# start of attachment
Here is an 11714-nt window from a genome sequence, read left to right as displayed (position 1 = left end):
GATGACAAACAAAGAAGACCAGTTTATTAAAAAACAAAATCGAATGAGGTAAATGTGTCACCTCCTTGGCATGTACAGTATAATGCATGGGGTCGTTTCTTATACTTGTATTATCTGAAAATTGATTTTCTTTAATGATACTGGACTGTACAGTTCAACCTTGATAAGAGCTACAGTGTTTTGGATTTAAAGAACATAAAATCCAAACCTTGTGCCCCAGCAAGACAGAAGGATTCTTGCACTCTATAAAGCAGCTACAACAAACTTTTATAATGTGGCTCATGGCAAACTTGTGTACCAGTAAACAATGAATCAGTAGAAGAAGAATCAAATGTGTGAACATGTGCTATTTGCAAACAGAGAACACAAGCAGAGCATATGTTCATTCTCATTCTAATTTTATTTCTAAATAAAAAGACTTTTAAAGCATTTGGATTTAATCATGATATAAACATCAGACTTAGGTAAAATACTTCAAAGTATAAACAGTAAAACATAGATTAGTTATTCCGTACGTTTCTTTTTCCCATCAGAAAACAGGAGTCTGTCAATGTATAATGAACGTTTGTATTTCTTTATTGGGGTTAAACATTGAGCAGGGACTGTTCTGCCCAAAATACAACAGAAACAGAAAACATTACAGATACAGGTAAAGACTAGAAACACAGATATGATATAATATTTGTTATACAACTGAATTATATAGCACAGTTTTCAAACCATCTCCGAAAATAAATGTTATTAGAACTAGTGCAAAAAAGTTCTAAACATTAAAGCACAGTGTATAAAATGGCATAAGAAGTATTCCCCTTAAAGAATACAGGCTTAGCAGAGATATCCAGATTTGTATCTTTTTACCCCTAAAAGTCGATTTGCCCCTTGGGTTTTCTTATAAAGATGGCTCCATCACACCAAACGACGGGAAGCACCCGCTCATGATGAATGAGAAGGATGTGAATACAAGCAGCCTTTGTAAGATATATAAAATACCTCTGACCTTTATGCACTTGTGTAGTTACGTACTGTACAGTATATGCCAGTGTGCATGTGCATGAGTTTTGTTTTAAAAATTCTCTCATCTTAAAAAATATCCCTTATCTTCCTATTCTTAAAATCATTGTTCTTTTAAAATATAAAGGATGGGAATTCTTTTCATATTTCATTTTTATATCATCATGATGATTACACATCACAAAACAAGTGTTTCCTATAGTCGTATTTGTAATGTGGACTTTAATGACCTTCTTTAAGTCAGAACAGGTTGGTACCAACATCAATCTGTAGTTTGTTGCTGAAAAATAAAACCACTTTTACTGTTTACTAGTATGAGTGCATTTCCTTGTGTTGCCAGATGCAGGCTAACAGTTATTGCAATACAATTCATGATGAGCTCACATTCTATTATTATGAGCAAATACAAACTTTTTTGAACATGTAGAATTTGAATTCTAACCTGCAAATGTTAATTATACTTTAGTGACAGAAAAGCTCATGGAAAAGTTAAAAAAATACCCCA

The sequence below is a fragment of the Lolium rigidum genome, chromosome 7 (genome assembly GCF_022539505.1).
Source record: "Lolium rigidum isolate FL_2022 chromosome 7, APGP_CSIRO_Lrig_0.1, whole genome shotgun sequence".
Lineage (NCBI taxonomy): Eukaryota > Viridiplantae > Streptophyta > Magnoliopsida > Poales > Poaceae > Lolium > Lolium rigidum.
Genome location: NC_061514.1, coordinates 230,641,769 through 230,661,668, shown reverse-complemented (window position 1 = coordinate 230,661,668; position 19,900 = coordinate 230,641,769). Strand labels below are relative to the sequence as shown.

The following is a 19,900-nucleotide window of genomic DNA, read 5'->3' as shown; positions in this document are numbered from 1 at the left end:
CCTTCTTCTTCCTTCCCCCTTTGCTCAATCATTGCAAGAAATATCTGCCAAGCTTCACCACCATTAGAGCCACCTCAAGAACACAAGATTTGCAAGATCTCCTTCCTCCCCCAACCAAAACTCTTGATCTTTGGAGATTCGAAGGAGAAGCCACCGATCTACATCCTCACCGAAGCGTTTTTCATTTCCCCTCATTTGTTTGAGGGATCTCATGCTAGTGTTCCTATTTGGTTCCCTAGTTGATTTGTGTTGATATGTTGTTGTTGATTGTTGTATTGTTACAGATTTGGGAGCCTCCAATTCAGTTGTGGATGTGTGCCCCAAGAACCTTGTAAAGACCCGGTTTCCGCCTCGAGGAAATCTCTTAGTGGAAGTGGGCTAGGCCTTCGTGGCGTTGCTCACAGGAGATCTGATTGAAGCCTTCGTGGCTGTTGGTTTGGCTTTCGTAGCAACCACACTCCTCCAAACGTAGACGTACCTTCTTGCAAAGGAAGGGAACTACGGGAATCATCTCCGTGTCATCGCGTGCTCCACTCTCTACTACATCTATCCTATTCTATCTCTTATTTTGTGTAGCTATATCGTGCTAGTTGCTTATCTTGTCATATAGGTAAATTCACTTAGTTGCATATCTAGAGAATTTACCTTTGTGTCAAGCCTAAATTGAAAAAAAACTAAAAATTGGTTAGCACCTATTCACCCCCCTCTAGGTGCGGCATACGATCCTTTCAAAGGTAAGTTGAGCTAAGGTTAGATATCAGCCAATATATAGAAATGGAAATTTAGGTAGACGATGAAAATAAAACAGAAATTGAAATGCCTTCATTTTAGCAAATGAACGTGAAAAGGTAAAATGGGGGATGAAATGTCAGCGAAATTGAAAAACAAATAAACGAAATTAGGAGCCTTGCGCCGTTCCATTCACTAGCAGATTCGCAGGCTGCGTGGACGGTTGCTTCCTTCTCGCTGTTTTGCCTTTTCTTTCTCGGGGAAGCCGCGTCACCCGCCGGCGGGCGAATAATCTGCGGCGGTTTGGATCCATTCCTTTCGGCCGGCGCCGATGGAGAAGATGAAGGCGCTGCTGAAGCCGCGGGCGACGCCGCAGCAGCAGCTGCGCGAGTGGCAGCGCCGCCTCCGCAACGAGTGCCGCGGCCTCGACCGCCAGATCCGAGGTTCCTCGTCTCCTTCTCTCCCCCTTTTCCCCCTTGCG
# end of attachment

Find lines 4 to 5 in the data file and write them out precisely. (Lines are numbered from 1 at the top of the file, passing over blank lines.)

Source record: "Lolium rigidum isolate FL_2022 chromosome 7, APGP_CSIRO_Lrig_0.1, whole genome shotgun sequence".
Lineage (NCBI taxonomy): Eukaryota > Viridiplantae > Streptophyta > Magnoliopsida > Poales > Poaceae > Lolium > Lolium rigidum.